Around Alaska

Posted: Monday, November 05, 2001

Native educator Effie Kokrine dies

FAIRBANKS -- Effie Kokrine spent the last day of her life singing, dancing, telling jokes and laughing a lot with other elders in Tanana, an Athabascan village at the confluence of the Yukon and Tanana rivers.

After a short nap late Thursday night and a game of solitaire, Kokrine, 82, a dog musher and educator in the Fairbanks School District, died in her sleep Friday at the Tanana Elders residence overlooking the Yukon River she so loved. Kokrine was in Tanana to attend the first anniversary memorial potlatch for Elizabeth "Pinky" Folger, her sister-in-law.

Daughter Dee Linzner had picked up Kokrine in Fairbanks and driven her to the airport.

"She was in an excellent mood," Lizner said "She was singing and translating the hymn 'In the Sweet By and By' into Koyukon Athabascan."

Before landing in Tanana, Kokrine asked the pilot to divert the plane slightly and fly over the family's Yukon River fish camp between Tanana and Rampart, where her son Robert is living.

Fairbanks school children knew Kokrine as "Grandma Effie" and she taught them Athabascan culture for the past two decades.

"When we heard the news, we had everybody in tears," said Riki Sipe, director of federal programs at the Fairbanks school district. "Everybody knew Effie. She was so vibrant and alive and involved in everything."

Born March 23, 1919, in a camp on the Tanana River, Kokrine grew up experiencing those stories. In 1949, Kokrine and her late husband, Andy, moved to Fairbanks. She adjusted to city living and made an early claim to fame by winning the Women's North American Sled Dog Championship for three years from 1952-54.

Cell phone charge on Assembly agenda

JUNEAU -- The Juneau Assembly will consider a resolution tonight that imposes a 75-cent surcharge on cell phone and wireless telephone users who have a Juneau billing address. The city currently charges regular telephone users the 75-cent fee with the proceeds going toward 9-1-1 dispatch services, according to the city. The change would take effect Jan. 1 and help defray the cost of enhancing the 9-1-1 system, the city said.

The Assembly also will consider comments to the Alaska Department of Transportation about local review of state highway projects. The state has proposed limiting local review to legal planning and zoning requirements only. A draft resolution would urge the state to provide the widest scope of review possible.

The meeting starts at 7 tonight at Assembly chambers.

Game Bd. member won't seek new term

ANCHORAGE -- Board of Game member Mike Fleagle of McGrath has announced he will not seek another term after his board appointment ends Jan. 31.

Fleagle, a strong supporter of wolf control, said during a board meeting in Anchorage that he did not want to wait until he heard from the governor.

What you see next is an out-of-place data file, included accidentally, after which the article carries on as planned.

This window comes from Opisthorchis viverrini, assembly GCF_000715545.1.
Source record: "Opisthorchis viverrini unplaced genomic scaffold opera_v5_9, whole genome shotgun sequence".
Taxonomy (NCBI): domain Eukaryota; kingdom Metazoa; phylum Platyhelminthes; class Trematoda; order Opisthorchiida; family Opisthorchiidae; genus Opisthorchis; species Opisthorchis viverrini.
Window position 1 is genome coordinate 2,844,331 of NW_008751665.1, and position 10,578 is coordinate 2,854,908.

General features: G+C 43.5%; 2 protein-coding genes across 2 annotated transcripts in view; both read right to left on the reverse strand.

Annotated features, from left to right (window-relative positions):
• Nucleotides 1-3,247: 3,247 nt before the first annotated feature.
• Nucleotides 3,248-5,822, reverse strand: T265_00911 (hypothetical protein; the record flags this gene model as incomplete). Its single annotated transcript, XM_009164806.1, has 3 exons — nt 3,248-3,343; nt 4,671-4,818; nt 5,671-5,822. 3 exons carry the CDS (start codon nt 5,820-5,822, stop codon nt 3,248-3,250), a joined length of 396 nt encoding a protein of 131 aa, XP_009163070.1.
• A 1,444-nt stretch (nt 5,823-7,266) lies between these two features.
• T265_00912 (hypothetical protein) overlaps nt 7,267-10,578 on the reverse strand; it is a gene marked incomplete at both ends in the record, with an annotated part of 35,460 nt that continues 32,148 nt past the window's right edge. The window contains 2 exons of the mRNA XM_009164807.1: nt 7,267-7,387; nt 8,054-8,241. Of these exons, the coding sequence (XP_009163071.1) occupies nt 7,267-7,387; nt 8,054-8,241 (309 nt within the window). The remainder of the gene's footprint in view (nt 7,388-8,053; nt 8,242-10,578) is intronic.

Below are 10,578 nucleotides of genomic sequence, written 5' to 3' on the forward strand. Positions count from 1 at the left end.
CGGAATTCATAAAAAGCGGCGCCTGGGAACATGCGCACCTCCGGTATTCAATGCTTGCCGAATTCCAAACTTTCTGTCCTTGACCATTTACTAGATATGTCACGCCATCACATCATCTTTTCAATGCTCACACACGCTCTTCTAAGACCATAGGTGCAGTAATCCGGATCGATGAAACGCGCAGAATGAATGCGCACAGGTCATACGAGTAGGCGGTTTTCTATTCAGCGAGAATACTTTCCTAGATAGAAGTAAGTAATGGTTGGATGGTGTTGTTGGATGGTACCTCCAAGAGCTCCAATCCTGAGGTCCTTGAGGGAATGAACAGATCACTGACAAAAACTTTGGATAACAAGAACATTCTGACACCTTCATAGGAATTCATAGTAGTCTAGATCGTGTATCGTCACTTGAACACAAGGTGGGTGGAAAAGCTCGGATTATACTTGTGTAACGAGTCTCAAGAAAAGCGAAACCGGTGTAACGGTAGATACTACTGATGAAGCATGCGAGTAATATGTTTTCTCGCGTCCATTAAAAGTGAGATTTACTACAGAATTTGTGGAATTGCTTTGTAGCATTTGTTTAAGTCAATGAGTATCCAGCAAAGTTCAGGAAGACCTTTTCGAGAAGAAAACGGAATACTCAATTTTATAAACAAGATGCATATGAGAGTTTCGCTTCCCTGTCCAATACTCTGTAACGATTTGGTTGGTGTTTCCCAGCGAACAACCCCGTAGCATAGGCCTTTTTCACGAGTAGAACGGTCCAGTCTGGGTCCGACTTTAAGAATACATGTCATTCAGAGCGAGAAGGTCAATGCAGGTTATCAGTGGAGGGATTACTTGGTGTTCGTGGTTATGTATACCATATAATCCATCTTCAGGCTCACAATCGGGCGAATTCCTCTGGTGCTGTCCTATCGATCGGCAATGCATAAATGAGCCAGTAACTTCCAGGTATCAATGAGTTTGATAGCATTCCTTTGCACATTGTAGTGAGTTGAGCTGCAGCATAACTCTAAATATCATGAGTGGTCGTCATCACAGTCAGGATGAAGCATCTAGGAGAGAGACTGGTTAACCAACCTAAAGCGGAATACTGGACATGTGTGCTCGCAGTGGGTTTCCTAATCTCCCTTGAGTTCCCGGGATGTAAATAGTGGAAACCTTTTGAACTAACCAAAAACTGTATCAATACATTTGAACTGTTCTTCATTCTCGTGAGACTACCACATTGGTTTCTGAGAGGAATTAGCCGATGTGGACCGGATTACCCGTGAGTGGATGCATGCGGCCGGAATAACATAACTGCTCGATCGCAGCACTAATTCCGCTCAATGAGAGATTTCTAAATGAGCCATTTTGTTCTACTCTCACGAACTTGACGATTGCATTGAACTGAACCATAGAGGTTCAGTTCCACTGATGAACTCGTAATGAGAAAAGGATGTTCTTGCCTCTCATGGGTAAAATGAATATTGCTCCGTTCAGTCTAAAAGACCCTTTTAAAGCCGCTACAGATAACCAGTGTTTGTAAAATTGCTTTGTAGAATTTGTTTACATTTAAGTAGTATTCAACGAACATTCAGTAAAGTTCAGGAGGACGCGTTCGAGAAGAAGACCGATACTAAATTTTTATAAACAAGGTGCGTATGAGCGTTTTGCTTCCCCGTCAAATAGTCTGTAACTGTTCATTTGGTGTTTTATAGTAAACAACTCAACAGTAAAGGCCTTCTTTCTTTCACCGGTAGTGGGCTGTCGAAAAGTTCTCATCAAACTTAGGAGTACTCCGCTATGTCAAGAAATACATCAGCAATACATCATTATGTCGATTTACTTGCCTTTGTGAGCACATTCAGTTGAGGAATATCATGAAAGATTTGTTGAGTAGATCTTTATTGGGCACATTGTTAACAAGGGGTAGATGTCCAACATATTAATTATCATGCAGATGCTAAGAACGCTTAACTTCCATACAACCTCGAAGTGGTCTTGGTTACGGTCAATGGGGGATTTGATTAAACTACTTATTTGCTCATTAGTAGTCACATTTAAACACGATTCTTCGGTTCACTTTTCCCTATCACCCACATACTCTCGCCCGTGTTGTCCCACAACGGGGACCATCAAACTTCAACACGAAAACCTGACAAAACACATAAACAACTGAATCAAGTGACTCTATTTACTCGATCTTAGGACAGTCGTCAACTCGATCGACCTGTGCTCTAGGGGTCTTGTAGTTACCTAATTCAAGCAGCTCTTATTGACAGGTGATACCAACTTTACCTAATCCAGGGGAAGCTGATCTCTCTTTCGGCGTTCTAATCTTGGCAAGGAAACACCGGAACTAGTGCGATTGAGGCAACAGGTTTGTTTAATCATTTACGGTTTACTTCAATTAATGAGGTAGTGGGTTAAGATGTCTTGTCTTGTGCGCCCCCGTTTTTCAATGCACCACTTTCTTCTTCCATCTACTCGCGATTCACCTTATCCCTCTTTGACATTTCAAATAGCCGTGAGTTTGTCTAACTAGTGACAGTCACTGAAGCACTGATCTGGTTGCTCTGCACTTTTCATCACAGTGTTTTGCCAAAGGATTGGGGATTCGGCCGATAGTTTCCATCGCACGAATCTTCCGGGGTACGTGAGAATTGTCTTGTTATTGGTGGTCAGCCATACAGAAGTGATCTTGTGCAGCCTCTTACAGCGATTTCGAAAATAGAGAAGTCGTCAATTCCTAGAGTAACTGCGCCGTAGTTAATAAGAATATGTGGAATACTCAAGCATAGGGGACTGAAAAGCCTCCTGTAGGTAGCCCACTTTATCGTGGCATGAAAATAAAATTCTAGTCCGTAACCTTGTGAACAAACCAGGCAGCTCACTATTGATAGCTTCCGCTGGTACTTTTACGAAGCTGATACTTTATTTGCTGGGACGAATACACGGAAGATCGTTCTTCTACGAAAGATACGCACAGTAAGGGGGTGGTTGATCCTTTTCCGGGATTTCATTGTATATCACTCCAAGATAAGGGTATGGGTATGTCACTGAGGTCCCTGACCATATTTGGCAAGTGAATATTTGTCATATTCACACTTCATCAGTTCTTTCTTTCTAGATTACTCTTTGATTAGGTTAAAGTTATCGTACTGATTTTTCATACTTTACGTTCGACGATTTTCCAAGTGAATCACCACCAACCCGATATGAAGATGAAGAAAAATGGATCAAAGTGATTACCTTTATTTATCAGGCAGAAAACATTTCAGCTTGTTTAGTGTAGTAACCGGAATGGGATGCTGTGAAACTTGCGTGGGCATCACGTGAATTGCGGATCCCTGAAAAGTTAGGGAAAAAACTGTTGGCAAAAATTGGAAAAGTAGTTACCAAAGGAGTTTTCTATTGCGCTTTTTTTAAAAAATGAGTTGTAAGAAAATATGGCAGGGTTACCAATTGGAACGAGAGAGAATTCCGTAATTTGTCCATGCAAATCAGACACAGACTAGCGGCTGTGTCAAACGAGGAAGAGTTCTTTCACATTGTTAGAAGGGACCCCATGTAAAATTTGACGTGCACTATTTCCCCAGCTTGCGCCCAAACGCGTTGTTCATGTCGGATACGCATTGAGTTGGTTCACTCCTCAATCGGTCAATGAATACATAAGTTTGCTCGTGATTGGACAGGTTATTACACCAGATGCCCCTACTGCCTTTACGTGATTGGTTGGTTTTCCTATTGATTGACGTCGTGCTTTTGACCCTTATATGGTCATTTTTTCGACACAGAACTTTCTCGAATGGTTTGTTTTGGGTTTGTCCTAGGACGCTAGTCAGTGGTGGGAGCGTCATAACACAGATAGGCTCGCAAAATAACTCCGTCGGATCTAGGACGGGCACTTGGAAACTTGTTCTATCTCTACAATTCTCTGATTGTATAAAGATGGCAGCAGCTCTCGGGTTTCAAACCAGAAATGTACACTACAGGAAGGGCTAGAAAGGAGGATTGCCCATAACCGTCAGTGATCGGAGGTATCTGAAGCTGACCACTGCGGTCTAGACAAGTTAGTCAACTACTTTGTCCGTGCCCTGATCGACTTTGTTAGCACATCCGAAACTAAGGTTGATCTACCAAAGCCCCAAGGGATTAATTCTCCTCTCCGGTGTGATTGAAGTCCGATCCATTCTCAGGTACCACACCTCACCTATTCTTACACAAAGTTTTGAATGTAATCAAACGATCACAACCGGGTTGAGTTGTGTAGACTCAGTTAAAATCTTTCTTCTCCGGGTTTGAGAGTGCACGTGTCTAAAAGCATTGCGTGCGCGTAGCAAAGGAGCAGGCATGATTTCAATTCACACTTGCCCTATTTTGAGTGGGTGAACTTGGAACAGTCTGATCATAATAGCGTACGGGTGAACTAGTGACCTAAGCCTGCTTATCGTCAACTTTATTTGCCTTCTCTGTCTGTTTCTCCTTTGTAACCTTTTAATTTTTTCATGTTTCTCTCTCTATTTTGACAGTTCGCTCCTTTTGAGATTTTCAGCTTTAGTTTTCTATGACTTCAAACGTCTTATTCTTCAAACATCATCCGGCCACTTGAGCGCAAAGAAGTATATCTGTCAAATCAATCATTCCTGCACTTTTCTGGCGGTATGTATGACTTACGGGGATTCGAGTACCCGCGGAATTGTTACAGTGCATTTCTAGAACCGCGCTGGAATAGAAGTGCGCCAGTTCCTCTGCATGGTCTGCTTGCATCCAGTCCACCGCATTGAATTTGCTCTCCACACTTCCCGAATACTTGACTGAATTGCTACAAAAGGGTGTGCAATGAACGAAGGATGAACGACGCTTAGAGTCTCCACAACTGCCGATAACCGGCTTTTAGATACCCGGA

"After two terms on the board, I've contributed as much as I feel I can," said Fleagle, who was appointed by Gov. Tony Knowles in 1996. "I'd like to move on."

Fleagle said he was proud to serve and thought he did important work on predator control discussions. However, he often was frustrated by the frequent turnover of board members and said members are too often caught in political battles.

Fleagle serves on the board of Doyon Ltd., the Fairbanks-based regional Native corporation, and is first chief of the McGrath Native Village Council. Board members Greg Streveler and chair Greg Roczicka also end their terms in January.

Man held for assault damages jail cell

KETCHIKAN -- A man jailed for allegedly assaulting a trooper at the Ketchikan airport broke a sprinkler in his cell over the weekend, causing several thousand dollars in damage, Alaska State Troopers said.

Troy S. Smart, 30, will face charges of criminal mischief after the incident Saturday, said trooper spokesman Greg Wilkinson. Smart broke the sprinkler system and caused his jail cell and two adjoining rooms to flood with water and fire suppression chemicals, Wilkinson said.

Smart was under observation at Ketchikan Correctional Center after he swallowed a small plastic bag containing a substance that resembled heroin, officials said. They said Smart ingested the bag during a fight with officers at the airport terminal Wednesday.

No home confinement in paintball incident

ANCHORAGE -- A judge has refused to recommend home confinement for the man convicted of videotaping paintball attacks that targeted Alaska Natives last winter.

Charles Wiseman, 20, has spent most of his six-month sentence in solitary confinement because of fear other prisoners might harm him, according to the Department of Corrections.

Wiseman's attorney argued that such "hard time" was not intended as part of the sentence and asked that Wiseman be allowed to serve the balance of his time at home with electronic monitoring.

In an order issued last week, Judge Peter Ashman refused the request. If anyone had asked him at sentencing, Ashman said, he would not have approved electronic monitoring for Wiseman.



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